What's the most you've cancelled an appointment

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I recently cancelled a dental appointment for the third time (and post-poned about 30 days).

It was pretty embarrassing to have to do that and yet the staff were super gracious and didn't even charge me the cancellation fee.

I'm also a serial cancel-er. Stuff changes by the time of my appointments with people and I'm always changing the dates a few days before. Is that normal?
 

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  • #2
.Scott
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I recently cancelled a dental appointment for the third time (and post-poned about 30 days).

It was pretty embarrassing to have to do that and yet the staff were super gracious and didn't even charge me the cancellation fee.

I'm also a serial cancel-er. Stuff changes by the time of my appointments with people and I'm always changing the dates a few days before. Is that normal?
I think it is common, but not normal.
Coincidentally, I have a doctors appt this morning. One that my doctor's office has cancelled three times. But this time, it's only 2 hours away and they still haven't cancelled it.
 
  • #3
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I try my best not to cancel plans unless it's very legitimate. It uncomfortable for me.
 
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I'm also a serial cancel-er. Stuff changes by the time of my appointments with people and I'm always changing the dates a few days before. Is that normal?
In all honesty, I sympathize with you. I have had this problem myself for a long time, but I've gotten much better at it recently. A big part of the reason is that, at my new job, the lab director is very strict on people showing up for the lab meeting and being on time. As you can relate to, for decades past, I was always the one showing up 20 minutes late, calling in and canceling with some lame excuse, or probably most often just not showing up at all and not being apologetic about it.

I like it better now, though, that I have some responsibility and some project that I love to hold me accountable. At the end of the day, you may find a way out of tardiness by being forced into it as I was, but the better route is to get ahead of it and try to make it a principle of character. It shows good character to show up on time or even early and it shows bad character to show up late (unless it's fashionably late as in a cocktail party, but that's a different subject) :biggrin:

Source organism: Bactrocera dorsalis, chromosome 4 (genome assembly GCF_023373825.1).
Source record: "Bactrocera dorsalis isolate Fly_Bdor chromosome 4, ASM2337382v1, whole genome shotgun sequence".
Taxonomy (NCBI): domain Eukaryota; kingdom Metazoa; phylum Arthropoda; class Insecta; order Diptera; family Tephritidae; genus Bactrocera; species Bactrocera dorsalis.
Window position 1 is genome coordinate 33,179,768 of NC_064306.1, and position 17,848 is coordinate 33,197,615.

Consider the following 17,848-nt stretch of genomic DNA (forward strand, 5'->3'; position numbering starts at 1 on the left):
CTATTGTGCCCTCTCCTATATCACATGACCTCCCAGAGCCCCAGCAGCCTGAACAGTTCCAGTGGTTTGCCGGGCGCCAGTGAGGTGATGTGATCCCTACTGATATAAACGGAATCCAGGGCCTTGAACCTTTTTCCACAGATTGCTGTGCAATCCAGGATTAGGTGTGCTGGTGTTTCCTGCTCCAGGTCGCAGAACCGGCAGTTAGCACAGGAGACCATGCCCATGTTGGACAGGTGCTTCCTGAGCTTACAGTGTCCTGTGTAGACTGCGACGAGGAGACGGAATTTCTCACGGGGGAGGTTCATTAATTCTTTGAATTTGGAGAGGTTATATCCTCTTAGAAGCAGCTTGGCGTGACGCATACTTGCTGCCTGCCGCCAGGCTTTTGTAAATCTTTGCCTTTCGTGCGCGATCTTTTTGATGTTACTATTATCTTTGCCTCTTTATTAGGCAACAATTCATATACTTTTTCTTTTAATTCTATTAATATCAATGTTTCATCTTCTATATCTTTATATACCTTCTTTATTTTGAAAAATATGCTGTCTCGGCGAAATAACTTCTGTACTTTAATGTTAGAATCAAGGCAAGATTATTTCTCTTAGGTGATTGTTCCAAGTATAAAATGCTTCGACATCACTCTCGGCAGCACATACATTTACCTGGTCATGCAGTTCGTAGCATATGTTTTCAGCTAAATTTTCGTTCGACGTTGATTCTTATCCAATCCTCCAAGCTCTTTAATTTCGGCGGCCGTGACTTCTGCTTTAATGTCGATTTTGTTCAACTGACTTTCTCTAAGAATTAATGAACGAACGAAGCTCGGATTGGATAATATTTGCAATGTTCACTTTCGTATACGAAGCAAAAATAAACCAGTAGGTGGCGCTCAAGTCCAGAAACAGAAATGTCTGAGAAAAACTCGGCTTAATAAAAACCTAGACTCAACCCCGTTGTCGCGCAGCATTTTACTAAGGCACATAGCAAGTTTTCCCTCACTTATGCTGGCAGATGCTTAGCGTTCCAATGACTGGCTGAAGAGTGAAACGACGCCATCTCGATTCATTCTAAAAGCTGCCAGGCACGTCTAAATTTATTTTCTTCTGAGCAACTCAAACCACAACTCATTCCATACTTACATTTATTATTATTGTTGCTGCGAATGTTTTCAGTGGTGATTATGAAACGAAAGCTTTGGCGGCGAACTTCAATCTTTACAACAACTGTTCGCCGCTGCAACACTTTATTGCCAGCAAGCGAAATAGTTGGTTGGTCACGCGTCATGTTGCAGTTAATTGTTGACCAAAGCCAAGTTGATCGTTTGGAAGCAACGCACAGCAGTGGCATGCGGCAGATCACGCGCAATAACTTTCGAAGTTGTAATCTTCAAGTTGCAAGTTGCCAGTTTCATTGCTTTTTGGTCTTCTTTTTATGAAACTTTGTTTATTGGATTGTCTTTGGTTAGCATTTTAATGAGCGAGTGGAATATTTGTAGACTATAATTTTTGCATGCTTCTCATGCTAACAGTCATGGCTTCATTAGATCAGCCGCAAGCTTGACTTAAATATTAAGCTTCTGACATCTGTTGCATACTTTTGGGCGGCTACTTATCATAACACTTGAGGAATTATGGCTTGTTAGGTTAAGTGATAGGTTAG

As far as dental, medical, spa treatment appointments, etc. It's the same thing. They've gotten used to flakes so they are good accounting for this and putting on a brave face. But again, as I stated above, the real issue is the tax to your self esteem that matters, not really the $50 or whatever cancellation fee, etc. Greg's post kind of alludes to this.
 
  • #5
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I like it better now, though, that I have some responsibility and some project that I love to hold me accountable. At the end of the day, you may find a way out of tardiness by being forced into it as I was, but the better route is to get ahead of it and try to make it a principle of character. It shows good character to show up on time or even early and it shows bad character to show up late
Yes. The same idea holds for meetings. If you consistently show up late to meetings, the implied message is that your time is more important than that of the other people who showed up on time, and who have to wait for you.
 

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